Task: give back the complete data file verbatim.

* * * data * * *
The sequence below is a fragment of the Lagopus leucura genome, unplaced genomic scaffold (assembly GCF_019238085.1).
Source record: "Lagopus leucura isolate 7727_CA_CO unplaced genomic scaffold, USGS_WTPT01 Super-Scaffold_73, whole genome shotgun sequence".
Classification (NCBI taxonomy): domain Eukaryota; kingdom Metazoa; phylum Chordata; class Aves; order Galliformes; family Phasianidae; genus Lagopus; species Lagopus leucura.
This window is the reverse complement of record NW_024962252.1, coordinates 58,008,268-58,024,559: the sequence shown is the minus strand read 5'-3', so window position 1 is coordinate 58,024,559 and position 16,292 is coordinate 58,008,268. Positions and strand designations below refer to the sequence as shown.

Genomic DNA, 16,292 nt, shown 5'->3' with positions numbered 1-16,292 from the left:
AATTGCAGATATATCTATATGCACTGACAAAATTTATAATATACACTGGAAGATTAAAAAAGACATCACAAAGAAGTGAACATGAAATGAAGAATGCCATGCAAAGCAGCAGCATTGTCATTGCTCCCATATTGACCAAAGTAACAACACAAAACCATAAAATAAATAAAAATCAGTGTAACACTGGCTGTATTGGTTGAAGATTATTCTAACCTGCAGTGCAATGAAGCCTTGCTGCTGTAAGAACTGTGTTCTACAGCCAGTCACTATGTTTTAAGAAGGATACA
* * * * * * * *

The sequence below is a fragment of the Lagopus leucura genome, unplaced genomic scaffold (assembly GCF_019238085.1).
Source record: "Lagopus leucura isolate 7727_CA_CO unplaced genomic scaffold, USGS_WTPT01 Super-Scaffold_73, whole genome shotgun sequence".
Classification (NCBI taxonomy): domain Eukaryota; kingdom Metazoa; phylum Chordata; class Aves; order Galliformes; family Phasianidae; genus Lagopus; species Lagopus leucura.
This window is the reverse complement of record NW_024962252.1, coordinates 58,008,268-58,024,559: the sequence shown is the minus strand read 5'-3', so window position 1 is coordinate 58,024,559 and position 16,292 is coordinate 58,008,268. Positions and strand designations below refer to the sequence as shown.

Genomic DNA, 16,292 nt, shown 5'->3' with positions numbered 1-16,292 from the left:
AATTGCAGATATATCTATATGCACTGACAAAATTTATAATATACACTGGAAGATTAAAAAAGACATCACAAAGAAGTGAACATGAAATGAAGAATGCCATGCAAAGCAGCAGCATTGTCATTGCTCCCATATTGACCAAAGTAACAACACAAAACCATAAAATAAATAAAAATCAGTGTAACACTGGCTGTATTGGTTGAAGATTATTCTAACCTGCAGTGCAATGAAGCCTTGCTGCTGTAAGAACTGTGTTCTACAGCCAGTCACTATGTTTTAAGAAGGATACA